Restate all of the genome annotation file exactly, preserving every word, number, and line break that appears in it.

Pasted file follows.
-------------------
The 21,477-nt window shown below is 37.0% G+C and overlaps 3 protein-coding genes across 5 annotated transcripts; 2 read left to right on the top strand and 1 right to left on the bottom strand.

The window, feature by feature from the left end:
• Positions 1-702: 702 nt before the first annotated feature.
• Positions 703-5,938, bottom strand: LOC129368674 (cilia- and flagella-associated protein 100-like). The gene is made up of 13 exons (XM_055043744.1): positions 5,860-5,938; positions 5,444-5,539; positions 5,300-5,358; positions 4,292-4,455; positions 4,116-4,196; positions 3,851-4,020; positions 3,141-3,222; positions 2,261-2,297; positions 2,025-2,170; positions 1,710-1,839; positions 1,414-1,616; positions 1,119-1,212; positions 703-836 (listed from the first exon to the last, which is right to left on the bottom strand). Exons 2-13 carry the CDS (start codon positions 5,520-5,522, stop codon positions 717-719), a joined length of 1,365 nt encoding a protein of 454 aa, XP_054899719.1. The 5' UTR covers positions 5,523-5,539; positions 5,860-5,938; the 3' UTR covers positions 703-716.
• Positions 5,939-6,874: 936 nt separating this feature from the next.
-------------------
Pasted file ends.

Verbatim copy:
The 21,477-nt window shown below is 37.0% G+C and overlaps 3 protein-coding genes across 5 annotated transcripts; 2 read left to right on the top strand and 1 right to left on the bottom strand.

The window, feature by feature from the left end:
• Positions 1-702: 702 nt before the first annotated feature.
• Positions 703-5,938, bottom strand: LOC129368674 (cilia- and flagella-associated protein 100-like). The gene is made up of 13 exons (XM_055043744.1): positions 5,860-5,938; positions 5,444-5,539; positions 5,300-5,358; positions 4,292-4,455; positions 4,116-4,196; positions 3,851-4,020; positions 3,141-3,222; positions 2,261-2,297; positions 2,025-2,170; positions 1,710-1,839; positions 1,414-1,616; positions 1,119-1,212; positions 703-836 (listed from the first exon to the last, which is right to left on the bottom strand). Exons 2-13 carry the CDS (start codon positions 5,520-5,522, stop codon positions 717-719), a joined length of 1,365 nt encoding a protein of 454 aa, XP_054899719.1. The 5' UTR covers positions 5,523-5,539; positions 5,860-5,938; the 3' UTR covers positions 703-716.
• Positions 5,939-6,874: 936 nt separating this feature from the next.